C. The two variables are differentially affected by a

third variable

D. The effect of one variable depends on the

levels of the second variable

13-2 An Example of the Two-Factor ANOVA

and Effect Size

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The A-effect: the main effect of factor A typically

evaluates the mean differences between rows

The B-effect: the main effect of factor B typically

evaluates the mean differences between columns

The A × B interaction: evaluates mean differences

between treatment conditions that are not predicted

from the overall main effects

An Example of the Two-Factor ANOVA and Effect

Size

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First stage

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Identical to independent samples ANOVA

Compute SStotal, SSbetween treatments, and

SSwithin treatments

Second stage

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Partition the SSbetween treatments into three separate

components: differences attributed to factor A, to

factor B, and to any remaining mean differences

that define the interaction

Figure 13.3 Structure of the Analysis for a TwoFactor ANOVA

Stage 1 of the Two-Factor Analysis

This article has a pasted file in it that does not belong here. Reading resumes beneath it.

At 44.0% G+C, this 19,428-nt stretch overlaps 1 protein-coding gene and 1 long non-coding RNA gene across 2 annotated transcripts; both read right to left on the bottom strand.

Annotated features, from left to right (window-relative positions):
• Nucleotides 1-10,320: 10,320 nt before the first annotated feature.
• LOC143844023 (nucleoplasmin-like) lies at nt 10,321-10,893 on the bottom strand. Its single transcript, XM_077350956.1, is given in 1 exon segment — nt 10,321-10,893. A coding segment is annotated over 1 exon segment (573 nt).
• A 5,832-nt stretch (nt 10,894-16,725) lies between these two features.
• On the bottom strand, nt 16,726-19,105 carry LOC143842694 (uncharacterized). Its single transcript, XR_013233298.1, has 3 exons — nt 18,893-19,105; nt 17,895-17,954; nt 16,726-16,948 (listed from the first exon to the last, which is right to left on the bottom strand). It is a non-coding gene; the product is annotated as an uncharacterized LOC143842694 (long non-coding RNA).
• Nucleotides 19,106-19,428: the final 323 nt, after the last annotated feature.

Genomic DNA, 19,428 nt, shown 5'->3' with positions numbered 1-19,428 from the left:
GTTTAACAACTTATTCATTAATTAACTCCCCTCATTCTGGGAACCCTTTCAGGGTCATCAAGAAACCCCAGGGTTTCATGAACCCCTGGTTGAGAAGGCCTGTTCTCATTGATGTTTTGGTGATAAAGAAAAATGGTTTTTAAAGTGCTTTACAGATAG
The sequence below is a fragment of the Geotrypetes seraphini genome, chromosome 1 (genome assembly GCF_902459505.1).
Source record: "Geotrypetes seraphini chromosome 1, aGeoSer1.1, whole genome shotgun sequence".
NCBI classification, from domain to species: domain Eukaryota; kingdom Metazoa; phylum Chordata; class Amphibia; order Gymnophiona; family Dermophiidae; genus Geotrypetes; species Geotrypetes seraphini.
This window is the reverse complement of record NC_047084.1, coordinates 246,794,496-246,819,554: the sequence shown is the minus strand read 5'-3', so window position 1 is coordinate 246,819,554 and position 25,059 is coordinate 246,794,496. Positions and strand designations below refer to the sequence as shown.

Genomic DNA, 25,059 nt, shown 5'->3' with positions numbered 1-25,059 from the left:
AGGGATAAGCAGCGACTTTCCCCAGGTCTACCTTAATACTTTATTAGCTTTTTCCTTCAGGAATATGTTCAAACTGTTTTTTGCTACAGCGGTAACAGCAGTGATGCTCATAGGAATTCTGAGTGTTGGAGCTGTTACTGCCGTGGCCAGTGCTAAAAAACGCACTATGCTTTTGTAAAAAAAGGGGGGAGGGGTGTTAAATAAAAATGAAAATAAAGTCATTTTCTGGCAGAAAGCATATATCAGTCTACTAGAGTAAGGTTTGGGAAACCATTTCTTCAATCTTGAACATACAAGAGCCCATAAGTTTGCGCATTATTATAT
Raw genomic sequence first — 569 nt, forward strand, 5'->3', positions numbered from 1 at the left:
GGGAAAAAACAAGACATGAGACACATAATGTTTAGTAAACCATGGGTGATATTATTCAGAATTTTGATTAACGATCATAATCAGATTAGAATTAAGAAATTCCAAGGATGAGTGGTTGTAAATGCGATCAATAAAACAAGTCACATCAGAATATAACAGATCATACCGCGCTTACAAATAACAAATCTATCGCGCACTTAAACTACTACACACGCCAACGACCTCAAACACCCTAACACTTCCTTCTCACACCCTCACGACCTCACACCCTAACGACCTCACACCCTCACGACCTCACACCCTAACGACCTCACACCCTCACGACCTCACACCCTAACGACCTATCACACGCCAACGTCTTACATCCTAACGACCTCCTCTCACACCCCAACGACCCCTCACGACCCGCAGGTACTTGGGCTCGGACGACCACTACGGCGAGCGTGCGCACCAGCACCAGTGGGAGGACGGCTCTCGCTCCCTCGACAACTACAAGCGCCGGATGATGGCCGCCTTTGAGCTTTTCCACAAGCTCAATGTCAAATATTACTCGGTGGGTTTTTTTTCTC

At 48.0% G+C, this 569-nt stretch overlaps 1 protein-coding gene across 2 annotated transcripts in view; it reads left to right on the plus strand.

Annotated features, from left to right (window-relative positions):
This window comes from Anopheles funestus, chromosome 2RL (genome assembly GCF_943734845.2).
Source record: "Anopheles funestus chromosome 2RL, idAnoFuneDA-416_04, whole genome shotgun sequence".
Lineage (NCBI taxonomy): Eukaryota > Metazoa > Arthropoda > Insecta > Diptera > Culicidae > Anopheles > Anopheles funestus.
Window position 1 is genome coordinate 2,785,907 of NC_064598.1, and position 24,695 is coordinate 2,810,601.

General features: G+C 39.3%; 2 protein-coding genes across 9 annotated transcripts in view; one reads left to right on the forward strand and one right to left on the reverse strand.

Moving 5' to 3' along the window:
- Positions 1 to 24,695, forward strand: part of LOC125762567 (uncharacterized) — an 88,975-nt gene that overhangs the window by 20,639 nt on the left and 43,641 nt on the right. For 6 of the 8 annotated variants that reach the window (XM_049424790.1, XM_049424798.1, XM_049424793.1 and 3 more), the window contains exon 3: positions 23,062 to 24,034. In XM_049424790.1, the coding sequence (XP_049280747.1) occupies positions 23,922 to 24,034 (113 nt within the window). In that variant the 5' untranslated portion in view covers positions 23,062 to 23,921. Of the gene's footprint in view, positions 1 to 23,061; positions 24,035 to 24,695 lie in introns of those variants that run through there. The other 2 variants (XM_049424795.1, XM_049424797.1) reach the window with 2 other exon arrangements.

Stage 2 of the Two-Factor Analysis (1 of 2)

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This stage determines the numerators for the three

F-ratios by partitioning SSbetween treatments

Stage 2 of the Two-Factor Analysis (2 of 2)

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Degrees of freedom

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dftotal = N – 1

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dfwithin treatments = Σdfinside each treatment

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dfbetween treatments = k – 1

dfA = number of rows – 1

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dfB = number of columns – 1

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dferror = dfwithin treatments – dfbetween subjects

Mean Squares and F-Ratios for the Two-Factor

ANOVA

Table 13.7 A Summary Table for the Two-Factor

ANOVA for the Data from Example 13.2

Source

SS

df

MS

F

440

3

Factor A (browsing type)

80

1

80

4.00

Factor B (relationship strength)

180

1

180

9.00

A×B

180

1

180

9.00

Within treatments

320

16

20

Total

760

19

Between treatments

The Hypothesis Test

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The hypothesis test for the two-factor ANOVA

follows the same four-step procedure that we have

seen before

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Step 1: State the hypotheses and select an alpha

level

Step 2: Locate the critical region

Step 3: Compute the F-ratios

Step 4: Make a decision

Measuring Effect Size for the Two-Factor ANOVA

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Compute a value for η2 (eta squared), the

percentage of variance explained by the treatment

effects

Reporting the Results of a Two-Factor ANOVA

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Report means and standard deviations (usually in a

table or graph due to the complexity of the design)

Report the results of all three hypothesis tests (A

and B main effects; A × B interaction)